DEMOGRAPHY AND EPIDEMIOLOGY • The highest incidence is among neonates, who are usually infected by bacteria found in the birth canal at the time of parturition. • Group B streptococci (Streptococcus agalactiae) account for the majority of cases; other causes include Listeria monocytogenes, E.coli, other Gram-negative bacilli, and enterococci. • From age 1 to 23 months, the most common organisms are Streptococcus pneumoniae and Neisseria meningitidis
Children from the second to the fifth year used to have a high rate of infection caused by Haemophilus influenzae type b. However the wide use of protein-polysaccharide conjugated vaccines has dramatically reduced the incidence of this infection • From age 2 through 18, N. meningitidis is the most common cause, accounting for more than one-half of cases, followed by S. pneumoniae • In adults up to age 60, S. pneumoniae is most common followed by N. meningitis • Over age 60, most cases are due to S. pneumoniae and less often L. monocytogenes
Etiology - in Adults • S. pneumoniae 30-50% • N. meningitidis 10-35% • H. influenzae 1-3% • G -ve bacilli 1-10% • Listeria species 5% • Streptococci 5% • Staphylococci 5-15%
Predisposing factors • Most cases of meningitis occur when colonization by potential pathogens is followed by mucosal invasion of the nasopharynx • However, some patients develop disease by direct extension of bacteria across a skull fracture in the area of the cribriform plate • Other patients develop meningitis following systemic bacteremia as with endocarditis or a urinary tract infection or pneumonia • Other predisposing conditions include asplenia, complement deficiency, corticosteroid excess, and HIV infection
Etiology and epidemiology of meningitis • Lack of immunity ( IgM or igG anti capsularantibody ) to specific pathogens with young age. • recent colonization with pathogenic bacteria . • Close contact with invasive disease ( respiratory tract secration) • Crowding , poverty , black race , male . • Defect in complement (C5- C8 ) associated with recurrent meningococcal infection .
Etiology and epidemiology of meningitis • ventricular-peritoneal shunts: Coagulase negative staphylococci and corynebacteria . • CSF leaks due to fracture cribriform palate or paranasal sinus ( pneumococcal ).
Etiology and epidemiology of meningitis • Splenic disfunction (sickle cell anemia or asplenia ) increased risk of pneumococcal , H.influenza type b ,rarely meningococcal sepsis and meningitis . • . • head trauma or neurosurgical procedures ( staphylococci )
Etiology and epidemiology of meningitis(con) • Immuno-suppressed patients with T-cell defects (AIDS, and malygnancy) : Cryptococcal and L.monocytogens. • Open neural tube defect : Meningomyelocele and lombosacral dermal sinus associated with staphylococci -Aureus and gram – negative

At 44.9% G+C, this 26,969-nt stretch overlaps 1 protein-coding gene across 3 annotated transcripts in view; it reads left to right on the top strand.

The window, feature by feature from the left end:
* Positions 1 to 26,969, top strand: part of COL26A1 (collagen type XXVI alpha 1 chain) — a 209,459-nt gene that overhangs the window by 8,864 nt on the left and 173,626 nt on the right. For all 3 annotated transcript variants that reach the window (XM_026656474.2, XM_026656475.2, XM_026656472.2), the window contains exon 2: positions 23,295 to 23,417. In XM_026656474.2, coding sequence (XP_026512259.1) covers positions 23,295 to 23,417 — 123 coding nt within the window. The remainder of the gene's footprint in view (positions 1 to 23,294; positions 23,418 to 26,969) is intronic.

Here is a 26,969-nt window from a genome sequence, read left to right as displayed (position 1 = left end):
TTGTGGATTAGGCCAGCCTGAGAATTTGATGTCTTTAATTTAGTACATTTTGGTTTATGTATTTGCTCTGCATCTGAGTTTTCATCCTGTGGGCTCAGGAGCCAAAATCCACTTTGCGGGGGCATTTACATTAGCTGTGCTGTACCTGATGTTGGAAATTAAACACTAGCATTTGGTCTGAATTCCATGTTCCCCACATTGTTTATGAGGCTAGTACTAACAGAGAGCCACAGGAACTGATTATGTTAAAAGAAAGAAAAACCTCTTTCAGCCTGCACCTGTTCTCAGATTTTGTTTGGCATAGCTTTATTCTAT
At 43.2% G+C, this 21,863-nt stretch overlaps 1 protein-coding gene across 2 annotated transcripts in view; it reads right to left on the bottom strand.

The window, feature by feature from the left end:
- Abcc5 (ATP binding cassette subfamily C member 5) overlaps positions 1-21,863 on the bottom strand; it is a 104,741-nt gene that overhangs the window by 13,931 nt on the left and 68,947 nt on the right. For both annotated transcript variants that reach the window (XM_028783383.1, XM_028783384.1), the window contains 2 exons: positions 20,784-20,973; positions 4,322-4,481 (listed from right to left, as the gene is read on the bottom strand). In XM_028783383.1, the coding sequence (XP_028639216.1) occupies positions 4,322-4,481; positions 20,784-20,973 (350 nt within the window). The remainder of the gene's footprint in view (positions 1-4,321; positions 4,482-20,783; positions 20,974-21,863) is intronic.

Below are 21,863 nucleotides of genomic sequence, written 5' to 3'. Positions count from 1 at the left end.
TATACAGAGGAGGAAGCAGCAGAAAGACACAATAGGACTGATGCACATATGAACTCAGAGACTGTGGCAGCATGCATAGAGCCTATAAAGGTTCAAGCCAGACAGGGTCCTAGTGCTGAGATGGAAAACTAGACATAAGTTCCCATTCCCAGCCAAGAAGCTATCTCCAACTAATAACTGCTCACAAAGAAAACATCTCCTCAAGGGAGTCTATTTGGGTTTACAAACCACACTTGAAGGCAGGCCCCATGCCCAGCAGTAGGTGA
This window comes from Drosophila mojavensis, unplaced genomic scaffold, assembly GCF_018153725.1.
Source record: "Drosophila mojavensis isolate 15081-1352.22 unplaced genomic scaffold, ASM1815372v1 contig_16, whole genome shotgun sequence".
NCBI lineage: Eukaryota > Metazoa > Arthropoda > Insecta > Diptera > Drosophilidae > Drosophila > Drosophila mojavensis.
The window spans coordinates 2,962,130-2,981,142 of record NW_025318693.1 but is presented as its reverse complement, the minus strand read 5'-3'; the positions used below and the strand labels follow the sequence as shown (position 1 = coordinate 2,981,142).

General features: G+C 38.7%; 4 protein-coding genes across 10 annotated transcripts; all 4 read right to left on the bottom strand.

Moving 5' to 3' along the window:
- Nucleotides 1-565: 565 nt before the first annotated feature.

CLINICAL FEATURES • The overwhelming majority of patients with bacterial meningitis have fever and headache • Most patients have high fevers, but a small percentage have hypothermia • CNS symptoms • Some patients will have significant photophobia and/or clouding of the sensorium • Changes in mentation and level of consciousness, seizures, and focal neurologic signs tend to appear later in the course of disease
CLINICAL FEATURES • Nuchal rigidity • Passive or active flexion of the neck will usually result in an inability to touch the chin to the chest • Tests to illustrate nuchal rigidity • The Brudzinski sign refers to spontaneous flexion of the hips during attempted passive flexion of the neck • The Kernig sign refers to the inability or reluctance to allow full extension of the knee when the hip is flexed 90 degrees
CLINICAL FEATURES • Other findings • Some infectious agents, particularly N. meningitidis, can also cause characteristic skin manifestations, petechiae and palpable purpura • If meningitis is the sequela of an infection elsewhere in the body, there may be features of that infection still present at the time of diagnosis of meningitis eg, otitis or sinusitis
Differential Dx • Viral- 40 % of meningitis • Fungal • Tuberculous • Spirochete • Chemical / Drug induced • Collagen Vascular Disease • Parameningeal infection: brain abscess, epidural abscess • Subarachnoid hemorrhage • Neuroleptic Malignant Syndrome
LABORATORY FEATURES • Most often the WBC count is elevated with a shift toward immature forms • Platelets may be reduced if disseminated intravascular coagulation is present or in the face of meningococcal bacteremia • Blood cultures are often positive, and can be very useful in the event that CSF cannot be obtained before the administration of antimicrobials • At least one-half of patients with bacterial meningitis have positive blood cultures, with the lowest yield being obtained with meningococcus
LABORATORY FEATURES • CSF analysis – every patient with meningitis should have CSF obtained unless the procedure is contraindicated • Chemistry and cytologic findings highly suggestive of bacterial meningitis include a CSF glucose concentration below 45 mg/dL, a protein concentration above 500 mg/dL, and a white blood cell count above 1000/mm3 • A Gram stain should also be obtained • The Gram stain is positive in up to 10 percent of patients with negative CSF cultures and in up to 80 percent of those with positive cultures
Opening pressure>180 mmH2O White blood cells10/ L to 10,000/ L; neutrophils predominateRed blood cellsAbsent in nontraumatic tapGlucose <2.2 mmol/L (<40 mg/dL)CSF/serum glucose <0.4Protein>0.45 g/L (>45 mg/dL) Gram's stainPositive in >60%CulturePositive in >80% Latex agglutinationMay be positive in patients with meningitis due to S. pneumoniae, N. meningitidis, H. influenzae type b, E. coli, group B streptococci Limulus lysatePositive in cases of gram-negative meningitisPCRDetects bacterial DNA